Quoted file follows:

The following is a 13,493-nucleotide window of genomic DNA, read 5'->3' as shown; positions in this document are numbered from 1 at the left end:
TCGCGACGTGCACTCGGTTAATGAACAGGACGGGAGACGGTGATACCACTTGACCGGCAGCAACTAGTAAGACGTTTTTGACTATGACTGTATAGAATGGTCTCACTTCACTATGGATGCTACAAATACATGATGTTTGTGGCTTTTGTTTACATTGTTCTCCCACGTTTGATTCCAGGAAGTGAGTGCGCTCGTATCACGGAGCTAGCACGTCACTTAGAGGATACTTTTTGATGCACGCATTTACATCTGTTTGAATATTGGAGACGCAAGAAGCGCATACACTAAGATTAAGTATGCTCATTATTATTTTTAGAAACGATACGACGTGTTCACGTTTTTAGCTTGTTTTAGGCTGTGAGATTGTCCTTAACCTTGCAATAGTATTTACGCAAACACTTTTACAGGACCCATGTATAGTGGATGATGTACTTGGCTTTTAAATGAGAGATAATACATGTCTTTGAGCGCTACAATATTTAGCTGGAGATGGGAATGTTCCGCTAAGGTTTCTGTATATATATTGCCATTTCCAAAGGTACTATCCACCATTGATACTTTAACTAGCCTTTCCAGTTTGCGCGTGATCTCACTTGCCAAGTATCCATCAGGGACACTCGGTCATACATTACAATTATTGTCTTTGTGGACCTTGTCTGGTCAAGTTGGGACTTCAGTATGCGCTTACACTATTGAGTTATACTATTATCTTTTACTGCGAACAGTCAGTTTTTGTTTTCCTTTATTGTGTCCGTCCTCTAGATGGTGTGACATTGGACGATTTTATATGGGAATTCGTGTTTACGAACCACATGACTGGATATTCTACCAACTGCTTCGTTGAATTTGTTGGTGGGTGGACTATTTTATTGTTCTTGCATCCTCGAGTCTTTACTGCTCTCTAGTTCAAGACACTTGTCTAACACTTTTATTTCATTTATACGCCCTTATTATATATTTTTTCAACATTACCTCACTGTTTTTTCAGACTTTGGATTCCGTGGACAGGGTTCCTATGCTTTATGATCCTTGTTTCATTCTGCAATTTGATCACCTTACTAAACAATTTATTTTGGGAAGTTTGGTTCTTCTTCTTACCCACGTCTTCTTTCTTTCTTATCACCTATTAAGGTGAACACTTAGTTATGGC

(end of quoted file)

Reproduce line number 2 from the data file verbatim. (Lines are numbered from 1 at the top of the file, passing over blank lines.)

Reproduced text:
TCGCGACGTGCACTCGGTTAATGAACAGGACGGGAGACGGTGATACCACTTGACCGGCAGCAACTAGTAAGACGTTTTTGACTATGACTGTATAGAATGGTCTCACTTCACTATGGATGCTACAAATACATGATGTTTGTGGCTTTTGTTTACATTGTTCTCCCACGTTTGATTCCAGGAAGTGAGTGCGCTCGTATCACGGAGCTAGCACGTCACTTAGAGGATACTTTTTGATGCACGCATTTACATCTGTTTGAATATTGGAGACGCAAGAAGCGCATACACTAAGATTAAGTATGCTCATTATTATTTTTAGAAACGATACGACGTGTTCACGTTTTTAGCTTGTTTTAGGCTGTGAGATTGTCCTTAACCTTGCAATAGTATTTACGCAAACACTTTTACAGGACCCATGTATAGTGGATGATGTACTTGGCTTTTAAATGAGAGATAATACATGTCTTTGAGCGCTACAATATTTAGCTGGAGATGGGAATGTTCCGCTAAGGTTTCTGTATATATATTGCCATTTCCAAAGGTACTATCCACCATTGATACTTTAACTAGCCTTTCCAGTTTGCGCGTGATCTCACTTGCCAAGTATCCATCAGGGACACTCGGTCATACATTACAATTATTGTCTTTGTGGACCTTGTCTGGTCAAGTTGGGACTTCAGTATGCGCTTACACTATTGAGTTATACTATTATCTTTTACTGCGAACAGTCAGTTTTTGTTTTCCTTTATTGTGTCCGTCCTCTAGATGGTGTGACATTGGACGATTTTATATGGGAATTCGTGTTTACGAACCACATGACTGGATATTCTACCAACTGCTTCGTTGAATTTGTTGGTGGGTGGACTATTTTATTGTTCTTGCATCCTCGAGTCTTTACTGCTCTCTAGTTCAAGACACTTGTCTAACACTTTTATTTCATTTATACGCCCTTATTATATATTTTTTCAACATTACCTCACTGTTTTTTCAGACTTTGGATTCCGTGGACAGGGTTCCTATGCTTTATGATCCTTGTTTCATTCTGCAATTTGATCACCTTACTAAACAATTTATTTTGGGAAGTTTGGTTCTTCTTCTTACCCACGTCTTCTTTCTTTCTTATCACCTATTAAGGTGAACACTTAGTTATGGC